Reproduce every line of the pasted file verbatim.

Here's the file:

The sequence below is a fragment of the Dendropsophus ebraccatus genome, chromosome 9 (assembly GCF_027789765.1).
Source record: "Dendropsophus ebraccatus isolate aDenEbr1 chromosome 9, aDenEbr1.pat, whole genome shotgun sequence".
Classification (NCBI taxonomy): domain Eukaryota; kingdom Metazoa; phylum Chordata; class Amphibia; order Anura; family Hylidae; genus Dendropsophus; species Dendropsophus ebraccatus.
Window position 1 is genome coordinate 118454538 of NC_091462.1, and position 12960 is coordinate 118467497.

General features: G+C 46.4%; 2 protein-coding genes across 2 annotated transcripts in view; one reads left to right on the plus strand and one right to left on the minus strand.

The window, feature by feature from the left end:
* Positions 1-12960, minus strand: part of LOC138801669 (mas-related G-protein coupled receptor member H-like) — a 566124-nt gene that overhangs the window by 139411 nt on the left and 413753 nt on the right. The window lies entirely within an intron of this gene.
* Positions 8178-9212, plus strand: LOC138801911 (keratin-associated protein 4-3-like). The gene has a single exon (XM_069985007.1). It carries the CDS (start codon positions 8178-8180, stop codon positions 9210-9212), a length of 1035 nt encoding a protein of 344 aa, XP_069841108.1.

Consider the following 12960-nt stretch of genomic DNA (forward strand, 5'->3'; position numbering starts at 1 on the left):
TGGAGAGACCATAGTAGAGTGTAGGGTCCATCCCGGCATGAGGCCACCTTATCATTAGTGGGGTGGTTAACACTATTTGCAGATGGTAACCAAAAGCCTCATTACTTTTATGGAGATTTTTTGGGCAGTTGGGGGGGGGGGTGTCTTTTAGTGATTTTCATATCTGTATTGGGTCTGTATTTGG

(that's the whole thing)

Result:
The sequence below is a fragment of the Dendropsophus ebraccatus genome, chromosome 9 (assembly GCF_027789765.1).
Source record: "Dendropsophus ebraccatus isolate aDenEbr1 chromosome 9, aDenEbr1.pat, whole genome shotgun sequence".
Classification (NCBI taxonomy): domain Eukaryota; kingdom Metazoa; phylum Chordata; class Amphibia; order Anura; family Hylidae; genus Dendropsophus; species Dendropsophus ebraccatus.
Window position 1 is genome coordinate 118454538 of NC_091462.1, and position 12960 is coordinate 118467497.

General features: G+C 46.4%; 2 protein-coding genes across 2 annotated transcripts in view; one reads left to right on the plus strand and one right to left on the minus strand.

The window, feature by feature from the left end:
* Positions 1-12960, minus strand: part of LOC138801669 (mas-related G-protein coupled receptor member H-like) — a 566124-nt gene that overhangs the window by 139411 nt on the left and 413753 nt on the right. The window lies entirely within an intron of this gene.
* Positions 8178-9212, plus strand: LOC138801911 (keratin-associated protein 4-3-like). The gene has a single exon (XM_069985007.1). It carries the CDS (start codon positions 8178-8180, stop codon positions 9210-9212), a length of 1035 nt encoding a protein of 344 aa, XP_069841108.1.

Consider the following 12960-nt stretch of genomic DNA (forward strand, 5'->3'; position numbering starts at 1 on the left):
TGGAGAGACCATAGTAGAGTGTAGGGTCCATCCCGGCATGAGGCCACCTTATCATTAGTGGGGTGGTTAACACTATTTGCAGATGGTAACCAAAAGCCTCATTACTTTTATGGAGATTTTTTGGGCAGTTGGGGGGGGGGGTGTCTTTTAGTGATTTTCATATCTGTATTGGGTCTGTATTTGG